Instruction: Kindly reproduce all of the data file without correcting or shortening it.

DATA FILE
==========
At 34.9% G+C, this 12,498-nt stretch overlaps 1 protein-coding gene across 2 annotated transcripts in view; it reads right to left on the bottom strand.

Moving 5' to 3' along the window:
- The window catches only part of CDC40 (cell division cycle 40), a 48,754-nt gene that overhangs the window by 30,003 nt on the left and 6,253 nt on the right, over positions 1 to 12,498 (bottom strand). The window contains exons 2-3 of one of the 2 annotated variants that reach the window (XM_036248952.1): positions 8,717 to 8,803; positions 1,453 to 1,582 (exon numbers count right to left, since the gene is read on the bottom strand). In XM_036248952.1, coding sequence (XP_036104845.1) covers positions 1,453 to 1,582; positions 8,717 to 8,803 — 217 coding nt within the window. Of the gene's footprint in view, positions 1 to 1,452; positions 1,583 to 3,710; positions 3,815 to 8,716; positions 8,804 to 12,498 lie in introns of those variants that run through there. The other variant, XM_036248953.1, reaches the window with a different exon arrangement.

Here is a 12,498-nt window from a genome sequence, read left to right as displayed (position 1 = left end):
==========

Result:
At 34.9% G+C, this 12,498-nt stretch overlaps 1 protein-coding gene across 2 annotated transcripts in view; it reads right to left on the bottom strand.

Moving 5' to 3' along the window:
- The window catches only part of CDC40 (cell division cycle 40), a 48,754-nt gene that overhangs the window by 30,003 nt on the left and 6,253 nt on the right, over positions 1 to 12,498 (bottom strand). The window contains exons 2-3 of one of the 2 annotated variants that reach the window (XM_036248952.1): positions 8,717 to 8,803; positions 1,453 to 1,582 (exon numbers count right to left, since the gene is read on the bottom strand). In XM_036248952.1, coding sequence (XP_036104845.1) covers positions 1,453 to 1,582; positions 8,717 to 8,803 — 217 coding nt within the window. Of the gene's footprint in view, positions 1 to 1,452; positions 1,583 to 3,710; positions 3,815 to 8,716; positions 8,804 to 12,498 lie in introns of those variants that run through there. The other variant, XM_036248953.1, reaches the window with a different exon arrangement.

Here is a 12,498-nt window from a genome sequence, read left to right as displayed (position 1 = left end):